Producers: Michiel Dhont and Dirk Impens Director: Lukas Dhont Screenplay: Lukas Dhont and Angelo Tijssens Cast: Eden Dambrine, Gustave De Waele, Emilie Dequenne, Kevin Janssens, Igor Van Dessel, Marc Weiss, Léa Drucker, Marc Weiss and Leon Bataille Distributor: A24
The loss of childhood innocence has rarely been portrayed so powerfully on screen as in this heartbreaking second feature from Belgian writer-director Lukas Dhont. In the vein of the neorealist pictures of the Dardenne brothers without merely copying their template, “Close” has a melodramatic core, but it works to shattering effect.
The initial section of the film depicts the idyllic friendship of thirteen-year old Léo (Eden Dambrine) and Rémi (Gustav De Waele), best friends in the Belgian countryside where Léo works alongside his older brother Charlie (Igor van Dessel) in the fields of their parents’ flower farm. The two boys are nearly inseparable, playing war games in the ruins of an old building, bicycling along the roads, sleeping over, and engaging in physical horseplay. Léo is supportive of his friend’s talent playing the oboe, on which he’ll solo in a local concert while his buddy looks on approvingly from the audience. It’s a wonderfully joyous relationship among young adolescents in an almost impossibly bucolic setting.
But it changes when they go off to school, bicycling to the campus together, and their closeness gets noticed. A girl asks whether they’re a couple, and Léo is taken aback, nervously responding that they’re like brothers. But the question, and the stares that follow, begin to gnaw at him. He responds by distancing himself from Rémi, taking up with new friends in the playground, choosing a classroom desk that’s not next to his friend, even bicycling to school alone. He joins a hockey team, and when Rémi comes to watch, shoos him away. Their roughhousing takes on an angry edge as Léo avoids the easygoing physical intimacy they’d previously enjoyed. The sleepovers become less frequent.
And then, when the boys’ class goes on a field trip to the beach, a tragedy occurs. It wouldn’t be fair to explain precisely what happens, but both children and adults are forced to deal with feelings of grief and guilt, some more clumsily than others. The simple, unfettered sense of boyhood that suffused the first part of the film is gone, replaced by a dark vision of loss and regret.
Dhont is unafraid to portray the change in stark terms that some will find heavy-handed—among other things, he uses the changing of seasons, from the sun of summer to the dankness of winter, to depict the shift visually as well as emotionally. (The textured images show the care behind Eve Martin’s production design and Frank van den Eeden’s cinematography.) But in this case the melodramatic force is scalding rather than false.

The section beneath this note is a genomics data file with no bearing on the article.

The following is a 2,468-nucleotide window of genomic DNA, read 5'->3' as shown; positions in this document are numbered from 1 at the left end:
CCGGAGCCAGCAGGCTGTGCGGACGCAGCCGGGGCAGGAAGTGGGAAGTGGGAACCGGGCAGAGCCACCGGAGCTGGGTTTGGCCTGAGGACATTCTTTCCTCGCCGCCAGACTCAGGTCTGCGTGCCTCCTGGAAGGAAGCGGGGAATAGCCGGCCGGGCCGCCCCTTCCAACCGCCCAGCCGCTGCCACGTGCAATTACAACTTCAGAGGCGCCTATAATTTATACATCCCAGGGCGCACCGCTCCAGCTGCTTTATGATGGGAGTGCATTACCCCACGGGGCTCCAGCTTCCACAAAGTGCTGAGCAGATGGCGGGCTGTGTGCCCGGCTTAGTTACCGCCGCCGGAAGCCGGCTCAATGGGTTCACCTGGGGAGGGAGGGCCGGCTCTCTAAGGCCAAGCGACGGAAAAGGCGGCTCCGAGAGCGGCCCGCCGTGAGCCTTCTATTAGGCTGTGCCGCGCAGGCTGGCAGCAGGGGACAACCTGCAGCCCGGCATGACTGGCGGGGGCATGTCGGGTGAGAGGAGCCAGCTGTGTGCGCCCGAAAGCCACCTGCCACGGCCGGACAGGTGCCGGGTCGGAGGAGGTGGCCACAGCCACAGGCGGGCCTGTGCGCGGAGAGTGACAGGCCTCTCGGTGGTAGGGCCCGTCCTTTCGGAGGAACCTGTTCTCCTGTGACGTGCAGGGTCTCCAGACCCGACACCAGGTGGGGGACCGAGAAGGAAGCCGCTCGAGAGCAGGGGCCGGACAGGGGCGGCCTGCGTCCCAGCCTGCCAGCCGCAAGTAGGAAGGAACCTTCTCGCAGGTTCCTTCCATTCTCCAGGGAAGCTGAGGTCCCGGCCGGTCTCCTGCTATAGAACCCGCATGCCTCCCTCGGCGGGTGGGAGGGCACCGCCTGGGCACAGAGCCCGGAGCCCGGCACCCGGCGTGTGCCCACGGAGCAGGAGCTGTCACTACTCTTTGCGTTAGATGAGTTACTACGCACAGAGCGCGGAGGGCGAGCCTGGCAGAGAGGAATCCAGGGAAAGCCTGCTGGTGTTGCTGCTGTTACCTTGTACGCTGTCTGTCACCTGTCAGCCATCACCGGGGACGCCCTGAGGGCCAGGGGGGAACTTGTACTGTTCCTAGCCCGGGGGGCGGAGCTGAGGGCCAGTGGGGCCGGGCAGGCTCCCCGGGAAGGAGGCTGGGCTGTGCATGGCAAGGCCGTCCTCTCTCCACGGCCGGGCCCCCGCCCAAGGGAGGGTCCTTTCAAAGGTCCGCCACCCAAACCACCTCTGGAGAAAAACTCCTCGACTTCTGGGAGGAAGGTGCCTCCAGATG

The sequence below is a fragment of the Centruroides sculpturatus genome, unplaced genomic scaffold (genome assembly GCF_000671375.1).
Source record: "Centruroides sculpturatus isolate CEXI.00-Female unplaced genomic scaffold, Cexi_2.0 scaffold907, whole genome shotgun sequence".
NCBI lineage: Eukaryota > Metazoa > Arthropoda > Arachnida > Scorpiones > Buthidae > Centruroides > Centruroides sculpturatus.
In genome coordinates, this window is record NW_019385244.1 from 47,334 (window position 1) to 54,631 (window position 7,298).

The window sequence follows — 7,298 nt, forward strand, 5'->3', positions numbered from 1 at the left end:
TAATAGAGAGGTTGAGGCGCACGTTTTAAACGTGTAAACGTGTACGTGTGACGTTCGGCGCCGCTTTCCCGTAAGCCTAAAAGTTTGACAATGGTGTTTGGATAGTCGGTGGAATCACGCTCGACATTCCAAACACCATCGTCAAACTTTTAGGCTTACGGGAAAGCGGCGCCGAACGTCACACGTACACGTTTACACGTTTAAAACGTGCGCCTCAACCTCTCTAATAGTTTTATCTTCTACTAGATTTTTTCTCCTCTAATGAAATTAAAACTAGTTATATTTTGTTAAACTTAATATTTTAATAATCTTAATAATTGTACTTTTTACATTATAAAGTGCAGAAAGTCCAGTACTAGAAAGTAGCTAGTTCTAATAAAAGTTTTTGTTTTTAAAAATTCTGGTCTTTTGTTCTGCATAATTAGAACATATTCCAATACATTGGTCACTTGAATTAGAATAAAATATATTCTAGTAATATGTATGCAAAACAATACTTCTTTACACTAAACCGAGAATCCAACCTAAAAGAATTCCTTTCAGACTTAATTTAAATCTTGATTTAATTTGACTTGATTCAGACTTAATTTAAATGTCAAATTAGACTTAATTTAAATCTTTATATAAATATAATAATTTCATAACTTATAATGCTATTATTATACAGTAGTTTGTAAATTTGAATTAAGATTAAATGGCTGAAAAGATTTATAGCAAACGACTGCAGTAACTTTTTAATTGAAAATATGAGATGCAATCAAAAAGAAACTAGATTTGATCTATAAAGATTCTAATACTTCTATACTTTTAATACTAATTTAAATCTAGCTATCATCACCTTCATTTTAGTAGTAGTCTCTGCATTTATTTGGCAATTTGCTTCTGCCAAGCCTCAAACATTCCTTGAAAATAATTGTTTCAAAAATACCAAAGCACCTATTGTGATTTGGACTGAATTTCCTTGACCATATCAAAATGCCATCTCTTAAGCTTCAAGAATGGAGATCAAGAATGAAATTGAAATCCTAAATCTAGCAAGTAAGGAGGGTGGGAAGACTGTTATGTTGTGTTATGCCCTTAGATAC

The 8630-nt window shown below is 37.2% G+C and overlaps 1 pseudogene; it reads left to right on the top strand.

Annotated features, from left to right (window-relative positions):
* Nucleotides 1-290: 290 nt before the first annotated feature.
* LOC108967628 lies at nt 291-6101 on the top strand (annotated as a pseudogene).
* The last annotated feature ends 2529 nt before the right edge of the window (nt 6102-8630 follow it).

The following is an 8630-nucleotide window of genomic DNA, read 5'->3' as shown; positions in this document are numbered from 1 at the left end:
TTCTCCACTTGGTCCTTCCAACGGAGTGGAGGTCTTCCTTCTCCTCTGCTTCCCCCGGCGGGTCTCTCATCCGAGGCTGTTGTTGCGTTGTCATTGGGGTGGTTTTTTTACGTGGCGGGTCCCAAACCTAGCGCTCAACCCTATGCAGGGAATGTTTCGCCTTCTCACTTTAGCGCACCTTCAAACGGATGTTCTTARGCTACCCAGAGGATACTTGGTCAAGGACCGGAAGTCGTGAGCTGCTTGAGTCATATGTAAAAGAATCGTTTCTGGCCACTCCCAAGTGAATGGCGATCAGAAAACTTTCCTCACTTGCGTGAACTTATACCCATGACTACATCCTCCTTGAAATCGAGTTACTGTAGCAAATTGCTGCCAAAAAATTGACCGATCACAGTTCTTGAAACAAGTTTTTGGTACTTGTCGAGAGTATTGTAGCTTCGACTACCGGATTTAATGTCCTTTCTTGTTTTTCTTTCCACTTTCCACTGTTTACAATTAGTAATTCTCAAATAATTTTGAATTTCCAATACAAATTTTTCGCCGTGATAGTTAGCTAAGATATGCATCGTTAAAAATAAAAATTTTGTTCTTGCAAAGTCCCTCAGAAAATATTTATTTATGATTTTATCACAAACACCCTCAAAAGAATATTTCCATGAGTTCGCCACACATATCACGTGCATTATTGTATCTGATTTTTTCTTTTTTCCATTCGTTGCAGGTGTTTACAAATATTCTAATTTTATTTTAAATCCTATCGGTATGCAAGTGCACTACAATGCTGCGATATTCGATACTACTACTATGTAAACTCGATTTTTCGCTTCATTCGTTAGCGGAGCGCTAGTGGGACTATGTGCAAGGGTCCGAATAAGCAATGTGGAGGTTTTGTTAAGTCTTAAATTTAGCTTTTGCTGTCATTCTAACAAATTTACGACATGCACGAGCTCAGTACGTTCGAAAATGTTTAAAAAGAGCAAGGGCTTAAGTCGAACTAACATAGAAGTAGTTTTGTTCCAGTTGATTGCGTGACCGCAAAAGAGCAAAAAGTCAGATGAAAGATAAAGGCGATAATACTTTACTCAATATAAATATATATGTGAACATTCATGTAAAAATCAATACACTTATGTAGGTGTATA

And Dhont shows himself, in only his second feature, an exemplary director of actors. He elicits from his two young stars beautifully natural, rounded performances far older actors would envy. Dark-haired De Waele captures Rémi’s seriousness and hurt over his friend’s rejection to wrenching effect, but it’s Dambrine, whose Léo must express a wider range of emotional upheaval, who dominates the film as much as he does the vicissitudes of the boys’ relationship.
Nonetheless the contribution of the adults to the ensemble is equally strong. Drucker is superb as Léo’s mother, and so is van Dessel as his sometimes teasing but generally supportive brother. But Dequenne is simply astonishing as Rémi’s mother, and in a single scene Kevin Janssens speaks volumes as his father.
One has to admire the sensitivity with which Dhont and his writing colleague Angelo Tijssens treat the boys’ relationship. Though the director is himself gay, he doesn’t paint it in explicit terms, leaving the viewer to judge whether the attraction between them is sexual on either side while suggesting that both Léo and Rémi are struggling to grasp what’s happening and why. In lesser hands “Close” could easily have become explicit and shrill; that it doesn’t is a testament to Dhont’s skillful melding of delicacy and dramatic intensity. The same can be said of the score by Valentin Hadjadj, and of the editing by Alain Dessauvage, whose work complements the shifts of tone Dhont portrays without crude exaggeration.
Few films have captured the confusion and pain of adolescence among boys as well as this one; it’s a rare and compelling achievement for so young a director.